Recalibrating my fear and paranoia with a good walk. Plus, a high temperature test run with a new camera and lens

If you spend too much time listening to the radio, watching the news on TV or scanning Google News on the internet you will eventually develop anxiety and a brace of related mental health disorders. The media is a cruel filter and saturates the more compulsive members of its audience with a never ending stream of doom and gloom. I respond by battening the hatches and hunkering down into the bunker of the studio, anxious for the storm to pass and for light and decency to prevail. But are things really so wretched?

I recently got rid of a huge mess of gear in the spirit of distilling down. Focusing on one system. One set of cameras and one small collection of lenses. I decided to abandon the system I've been working with all these years and go with a fresh canvas, a counterintuitive side step. (I have more space in the drawers of my cabinets since I started back into the business in 1987...). I decided to take a break from the internet and the TV and all the other voices of misery and take my new camera for a walk. A real, get down and play with your camera, sort of walk. And it was so cathartic.

I grabbed a tiny little Olympus e520, popped an 11-22mm lens onto the front, jammed a 4 gig card in the side and fired up the Honda Element. What I needed was a little bit of downtown adventure. When I parked the car near the city's hike and bike trail around 11 am the temperature was already in the mid-90's. I pulled out a hat, put up the windshield reflector thingy and headed off over the pedestrian bridge to downtown.

Here's what I found as I walked through the downtown area: Dozens of high rise, luxury condominiums. Some built and occupied, some under construction and some breaking ground. None of the projects was on hold. The streets were filled with people in suits or shirts and ties walking to meetings or early lunches. By noon the downtown eateries were full and in some there were lines for tables. Not too many "sale" signs in the boutique windows. Most people seemed pretty happy. Pretty content.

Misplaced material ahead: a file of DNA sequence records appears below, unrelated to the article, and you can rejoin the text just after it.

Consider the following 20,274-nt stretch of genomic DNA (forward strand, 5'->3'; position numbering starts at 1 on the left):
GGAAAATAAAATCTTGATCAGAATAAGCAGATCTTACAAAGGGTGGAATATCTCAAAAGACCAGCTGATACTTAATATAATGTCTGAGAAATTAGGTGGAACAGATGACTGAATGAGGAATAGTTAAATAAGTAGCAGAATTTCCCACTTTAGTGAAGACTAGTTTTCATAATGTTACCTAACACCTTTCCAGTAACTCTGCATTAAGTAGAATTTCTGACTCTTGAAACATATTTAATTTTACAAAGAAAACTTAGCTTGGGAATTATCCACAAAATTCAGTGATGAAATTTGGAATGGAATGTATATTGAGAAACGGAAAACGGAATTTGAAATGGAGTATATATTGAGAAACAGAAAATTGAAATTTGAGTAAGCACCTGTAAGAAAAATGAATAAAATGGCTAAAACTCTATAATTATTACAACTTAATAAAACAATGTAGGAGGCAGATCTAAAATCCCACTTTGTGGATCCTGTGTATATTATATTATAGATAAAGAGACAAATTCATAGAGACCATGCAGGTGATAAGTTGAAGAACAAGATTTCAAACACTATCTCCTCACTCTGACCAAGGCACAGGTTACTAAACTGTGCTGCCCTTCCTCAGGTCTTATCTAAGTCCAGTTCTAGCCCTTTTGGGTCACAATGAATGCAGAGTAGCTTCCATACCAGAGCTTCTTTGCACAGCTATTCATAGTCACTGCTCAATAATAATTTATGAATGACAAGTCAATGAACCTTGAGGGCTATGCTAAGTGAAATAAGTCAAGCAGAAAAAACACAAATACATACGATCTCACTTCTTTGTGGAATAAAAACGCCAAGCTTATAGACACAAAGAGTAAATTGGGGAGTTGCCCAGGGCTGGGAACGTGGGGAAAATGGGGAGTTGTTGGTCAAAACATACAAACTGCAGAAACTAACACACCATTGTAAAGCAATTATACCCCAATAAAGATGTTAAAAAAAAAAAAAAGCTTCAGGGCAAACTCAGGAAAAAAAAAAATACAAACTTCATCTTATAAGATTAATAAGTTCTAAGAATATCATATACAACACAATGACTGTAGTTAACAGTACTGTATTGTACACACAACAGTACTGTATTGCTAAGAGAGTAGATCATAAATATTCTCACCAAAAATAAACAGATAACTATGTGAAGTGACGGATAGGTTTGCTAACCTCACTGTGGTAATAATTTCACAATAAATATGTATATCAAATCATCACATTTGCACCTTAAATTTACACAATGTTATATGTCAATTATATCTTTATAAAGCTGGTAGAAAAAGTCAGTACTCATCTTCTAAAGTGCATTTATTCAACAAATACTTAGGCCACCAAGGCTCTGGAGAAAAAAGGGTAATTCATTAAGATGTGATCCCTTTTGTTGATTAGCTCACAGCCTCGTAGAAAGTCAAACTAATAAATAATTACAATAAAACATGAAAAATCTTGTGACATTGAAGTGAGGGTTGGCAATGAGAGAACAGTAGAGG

None of the "doom and gloom" wasteland scenario.

And then there was my new little camera. I've long since given up caring what the exposure meter says to me. On a sunny day like today i learned to set the right exposure at least 25 years ago. Put the camera on manual and set for ISO 100, set exposure at 1/500 @f8. Unless something changes, don't move the dials.

At the end of three hours the temperature was cresting 100(f) and I was sweating like a boxer. I'd re-acquainted myself with humanity and made at least an introduction to my new camera so I headed home. Less fearful about the economy. Less paranoid about the localized representation of the human condition and happy with my photographs.

The 4:3 format suits me well. The lens is great. The finder is good. I can be happy working with this camera.

I bought a couple of battery powered flashes today. They are both Vivitar EF-383's. They have built in slaves. They supposedly work in ttl on my new Olympus stuff. They are less than a third the price of the Olympus flash. I'll let you know how they work out. They are coming on the snail express from Amazon.

Three or four of the images above are from my little stroll around Austin today. The other one came from my first adventure with the new cameras. I was out last friday and I shot this with my friend, Emily. We were playing around with a 4x4 foot scrim over her head and a flash bounced out of an umbrella for the main light. It's all fun.